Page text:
cDNA was synthesized from 1 μg of total RNA by using TaqMan reverse transcription reagents (PE Applied Biosystems, #N8080234). Quantitative real-time PCR assays for human CLSPN, CCNE1/2, MCM10, FBXO5, and GAPDH were performed in triplicate for cDNA samples in 96-well optical plates. Data were collected and analyzed using an ABI PRISM 7700 sequence detector system (PE Applied Biosystems). Primer and probe sequences for the quantitative RT-PCR are as follows: primers for CLSPN, 5'-AGGTGGAGGAAGGAGCGAA-3', 5'-TTTCCCCTGCTGTGCCAT-3'; Taqman probe for CLSPN, 5'-TGAACGAGAGCAGTGGCTTCGGG-3'; primers for CCNE1, 5'-AAATGGCCAAAATCGACAGG-3', 5'-TGCATTATTGTCCCAAGGCTG-3'; Taqman probe for CCNE1: 5'-CGGCGAGGGACCAGTGTGGG-3'; primers for CCNE2 by SYBR Green method, 5'-CTATTTGGCTATGCTGGAGGAAGT 3', 5'-TTCAGTGCTCTTCGGTGGTGT-3'; primers for MCM10 by SYBR Green method, 5'-CTCCAGATCCCAAAAGCTCATC-3', 5'-TGTTCCGAGAAATCGTCTGTAGG-3'; primers for FBXO5 by SYBR Green method, 5'-TGAAGAAGGTAGCCTCCTGGAG-3', 5'-TGGCAGCAAGTTTTTGTTGG-3'.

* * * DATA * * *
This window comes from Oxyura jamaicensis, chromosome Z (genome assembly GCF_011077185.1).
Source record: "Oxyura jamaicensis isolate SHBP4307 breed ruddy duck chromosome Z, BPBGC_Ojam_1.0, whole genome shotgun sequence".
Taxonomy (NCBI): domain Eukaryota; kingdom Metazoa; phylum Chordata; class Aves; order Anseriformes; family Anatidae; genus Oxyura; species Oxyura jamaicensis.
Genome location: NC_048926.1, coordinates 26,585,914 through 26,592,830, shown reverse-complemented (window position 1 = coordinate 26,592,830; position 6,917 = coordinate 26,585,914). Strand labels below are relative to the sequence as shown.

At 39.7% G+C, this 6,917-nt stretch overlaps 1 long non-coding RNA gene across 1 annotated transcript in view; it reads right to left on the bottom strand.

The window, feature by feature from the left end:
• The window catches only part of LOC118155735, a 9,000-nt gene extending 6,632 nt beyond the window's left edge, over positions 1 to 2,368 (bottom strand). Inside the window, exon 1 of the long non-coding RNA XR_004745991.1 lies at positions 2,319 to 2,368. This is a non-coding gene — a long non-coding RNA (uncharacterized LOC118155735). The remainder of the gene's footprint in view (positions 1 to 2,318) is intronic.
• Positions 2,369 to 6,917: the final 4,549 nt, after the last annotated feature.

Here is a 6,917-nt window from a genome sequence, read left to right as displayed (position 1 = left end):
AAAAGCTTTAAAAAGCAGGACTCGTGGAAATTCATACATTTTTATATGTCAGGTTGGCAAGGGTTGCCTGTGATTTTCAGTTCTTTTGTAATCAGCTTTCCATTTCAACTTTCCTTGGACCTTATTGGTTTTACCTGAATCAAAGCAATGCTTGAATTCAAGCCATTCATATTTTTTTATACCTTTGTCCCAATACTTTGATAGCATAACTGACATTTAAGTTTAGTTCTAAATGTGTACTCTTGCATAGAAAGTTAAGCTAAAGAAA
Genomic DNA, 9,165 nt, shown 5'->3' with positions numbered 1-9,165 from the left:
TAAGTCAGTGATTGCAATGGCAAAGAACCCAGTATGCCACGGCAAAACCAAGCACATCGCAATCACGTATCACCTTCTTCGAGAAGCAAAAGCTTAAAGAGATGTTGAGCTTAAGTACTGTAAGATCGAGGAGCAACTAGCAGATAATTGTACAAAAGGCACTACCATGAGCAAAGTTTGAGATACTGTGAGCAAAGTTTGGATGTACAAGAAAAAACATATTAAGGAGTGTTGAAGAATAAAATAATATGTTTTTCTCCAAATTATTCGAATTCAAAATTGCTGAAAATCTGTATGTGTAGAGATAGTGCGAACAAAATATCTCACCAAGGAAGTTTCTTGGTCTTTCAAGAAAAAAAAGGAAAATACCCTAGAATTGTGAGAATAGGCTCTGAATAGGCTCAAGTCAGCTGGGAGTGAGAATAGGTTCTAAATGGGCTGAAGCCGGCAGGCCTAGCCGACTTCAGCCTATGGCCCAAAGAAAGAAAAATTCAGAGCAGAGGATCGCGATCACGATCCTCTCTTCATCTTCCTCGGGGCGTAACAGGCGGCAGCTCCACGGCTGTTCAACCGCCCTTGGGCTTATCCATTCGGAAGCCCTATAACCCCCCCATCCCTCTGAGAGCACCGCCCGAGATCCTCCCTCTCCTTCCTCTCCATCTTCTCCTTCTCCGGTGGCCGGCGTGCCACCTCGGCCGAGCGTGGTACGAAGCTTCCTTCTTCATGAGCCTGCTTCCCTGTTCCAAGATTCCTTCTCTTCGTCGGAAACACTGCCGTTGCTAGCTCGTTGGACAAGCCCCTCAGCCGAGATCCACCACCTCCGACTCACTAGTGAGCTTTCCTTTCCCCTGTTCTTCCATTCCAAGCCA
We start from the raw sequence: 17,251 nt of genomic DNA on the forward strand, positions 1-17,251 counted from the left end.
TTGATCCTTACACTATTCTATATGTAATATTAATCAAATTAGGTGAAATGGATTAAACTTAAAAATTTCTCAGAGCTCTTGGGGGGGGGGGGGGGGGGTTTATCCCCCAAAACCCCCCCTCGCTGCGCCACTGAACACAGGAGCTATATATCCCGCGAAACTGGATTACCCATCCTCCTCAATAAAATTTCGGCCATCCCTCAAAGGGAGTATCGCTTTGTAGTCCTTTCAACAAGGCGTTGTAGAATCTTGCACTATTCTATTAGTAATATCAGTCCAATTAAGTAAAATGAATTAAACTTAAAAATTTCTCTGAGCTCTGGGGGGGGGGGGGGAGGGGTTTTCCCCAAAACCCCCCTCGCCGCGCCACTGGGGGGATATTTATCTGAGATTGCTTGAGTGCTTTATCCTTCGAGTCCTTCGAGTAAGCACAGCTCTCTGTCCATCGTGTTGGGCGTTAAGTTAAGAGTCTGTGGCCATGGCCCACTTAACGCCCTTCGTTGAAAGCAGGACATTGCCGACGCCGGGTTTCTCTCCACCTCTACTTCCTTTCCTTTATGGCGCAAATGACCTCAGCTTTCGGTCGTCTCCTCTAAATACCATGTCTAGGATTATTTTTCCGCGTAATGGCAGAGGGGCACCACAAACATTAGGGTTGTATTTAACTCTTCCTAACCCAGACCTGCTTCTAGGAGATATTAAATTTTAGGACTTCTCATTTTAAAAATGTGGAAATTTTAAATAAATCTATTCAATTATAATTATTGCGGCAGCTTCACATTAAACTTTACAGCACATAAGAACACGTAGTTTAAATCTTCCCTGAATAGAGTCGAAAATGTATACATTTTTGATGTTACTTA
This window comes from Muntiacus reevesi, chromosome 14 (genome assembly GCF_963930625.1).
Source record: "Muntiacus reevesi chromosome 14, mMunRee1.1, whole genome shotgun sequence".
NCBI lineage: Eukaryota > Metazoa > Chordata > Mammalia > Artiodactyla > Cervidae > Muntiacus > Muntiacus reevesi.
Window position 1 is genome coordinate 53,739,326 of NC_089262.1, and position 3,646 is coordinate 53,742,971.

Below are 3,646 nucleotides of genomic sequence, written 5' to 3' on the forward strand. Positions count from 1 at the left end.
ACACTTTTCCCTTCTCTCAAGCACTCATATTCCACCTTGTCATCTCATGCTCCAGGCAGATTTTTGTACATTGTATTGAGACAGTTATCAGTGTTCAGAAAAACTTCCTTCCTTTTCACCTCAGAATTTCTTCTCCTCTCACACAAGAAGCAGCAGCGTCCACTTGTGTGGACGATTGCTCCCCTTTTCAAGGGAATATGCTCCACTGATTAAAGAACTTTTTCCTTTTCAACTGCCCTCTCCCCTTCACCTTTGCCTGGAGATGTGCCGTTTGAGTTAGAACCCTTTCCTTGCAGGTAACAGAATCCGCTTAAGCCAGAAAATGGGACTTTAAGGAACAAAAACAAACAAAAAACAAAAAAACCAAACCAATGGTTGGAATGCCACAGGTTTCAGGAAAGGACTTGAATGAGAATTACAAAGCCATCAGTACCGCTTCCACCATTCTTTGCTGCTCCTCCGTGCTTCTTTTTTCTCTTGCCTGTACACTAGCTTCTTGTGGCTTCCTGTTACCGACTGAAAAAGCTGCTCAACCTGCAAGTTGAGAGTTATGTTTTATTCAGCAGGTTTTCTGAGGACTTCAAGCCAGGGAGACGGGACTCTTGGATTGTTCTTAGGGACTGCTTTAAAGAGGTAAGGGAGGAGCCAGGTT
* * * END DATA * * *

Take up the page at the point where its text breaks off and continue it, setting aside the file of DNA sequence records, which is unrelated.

Tumors were isolated 8 hr after MK-1775 dosing. CDC2 protein was solubilized by homogenizing cells in buffer containing 1% NP40, 0.1% Triton X-100, and was detected by Western blotting with an anti-p-CDC2Y15 specific antibody (Cell Signaling #9111). The captured antibodies were detected and stained with biotinylated anti-IgG and streptavidin/horse radish peroxidase. The immunostained area was quantified using Image Pro Plus software (Media Cybertics Inc.).